Dear Susan Herrmann Loomis,
I love your book On Rue Tatin, but your pear and honey clafoutis recipe made me want to tear my hair out!
If you’re wondering “what the heck is a clafoutis?”, you’re not alone. I had never made or eaten one before this weekend! According to Wikipedia:
a Clafoutis, sometimes in Anglophone countries spelled clafouti, is a baked French dessert that is typically made by baking fresh fruit (traditionally cherries) and a batter, halfway between a Yorkshire pudding/pancake batter and a custard, in a baking dish.
By Sunday afternoon I had an edible version, but let’s review what went wrong:
1) Don’t bring your computer into the kitchen and g-chat while you’re baking. You will probably do things like add 3 x the amount of sugar called for in the recipe. Once I realized my mistake I spent a good 5 minutes removing the extra sugar from the mixing bowl with a tiny teaspoon.
2) If the recipe calls for an 11-inch tart pan, a 10-inch spring form pan might give you problems. 5 minutes after popping clafoutis #1 into the oven I noticed a horrid burning smell. “Don’t worry,” I tell my roommate, “it’s probably just some excess flour on the outside of the pan that’s browning”. No. My spring form pan leaked and a big blob of batter was burning on the oven floor. Hello, smoke alarm. I tucked some foil around the pan to stop up the leak and continued to let it bake.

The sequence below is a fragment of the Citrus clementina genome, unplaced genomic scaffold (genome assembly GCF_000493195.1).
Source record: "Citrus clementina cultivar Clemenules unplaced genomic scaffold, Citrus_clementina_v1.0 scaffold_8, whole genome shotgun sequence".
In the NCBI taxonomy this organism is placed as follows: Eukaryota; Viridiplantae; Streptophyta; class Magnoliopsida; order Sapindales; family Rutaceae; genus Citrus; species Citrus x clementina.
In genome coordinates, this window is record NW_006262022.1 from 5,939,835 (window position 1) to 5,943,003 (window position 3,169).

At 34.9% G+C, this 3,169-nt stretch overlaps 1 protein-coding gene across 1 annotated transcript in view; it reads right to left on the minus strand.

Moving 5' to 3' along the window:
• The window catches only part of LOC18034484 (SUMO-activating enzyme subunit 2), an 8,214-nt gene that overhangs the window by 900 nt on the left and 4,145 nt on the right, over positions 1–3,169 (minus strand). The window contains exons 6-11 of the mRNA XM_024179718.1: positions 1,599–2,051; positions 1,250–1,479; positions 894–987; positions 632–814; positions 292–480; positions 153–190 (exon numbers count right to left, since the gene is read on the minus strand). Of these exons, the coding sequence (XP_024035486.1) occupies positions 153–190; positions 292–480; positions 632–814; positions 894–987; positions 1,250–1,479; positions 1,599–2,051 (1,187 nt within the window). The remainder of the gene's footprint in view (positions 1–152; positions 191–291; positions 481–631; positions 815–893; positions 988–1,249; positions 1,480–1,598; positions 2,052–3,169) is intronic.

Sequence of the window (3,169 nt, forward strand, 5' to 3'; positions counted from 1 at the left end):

3) After I pulled clafoutis #1 out of the oven, I attempted to make the caramel sauce. I made it 3 times before I got it right. Note: The measurements on the website recipe are NOT correct. I hunted around for some other caramel sauce recipes and deduced that you need 1 Tbs sugar (not 2!) and 2 tsp water for the sauce to form. Also, don’t taste-test hot caramel with a metal spoon. You’ve been warned.
4) When I woke up on Sunday morning and lifted the foil to admire my clafoutis I noticed a pool of liquid in the middle of the pan. I cut a small slice and discovered that the center was completely undercooked. $#@%!! Luckily I didn’t have too much time to freak out, I had a half-marathon to run.
5) After my run, I went to the grocery story to buy more eggs and pears and started on attempt #2. Fortunately, the second round went more smoothly. My modifications:
- 9-inch pie plate as the baking vessel (vs. 11-inch tart pan/10-inch spring form pan)
- agave nectar in place of honey
- lowered the oven temperature to 375 F
- covered the clafoutis with aluminum foil after 15 minutes to prevent the top from over-browning
- added a dusting of powdered sugar in lieu of the caramel sauce
The verdict? This was actually a pretty delicious (and healthy!) dessert. I would certainly eat it again as long as someone else makes it for me.
Question: Have you ever had any baking/cooking mishaps?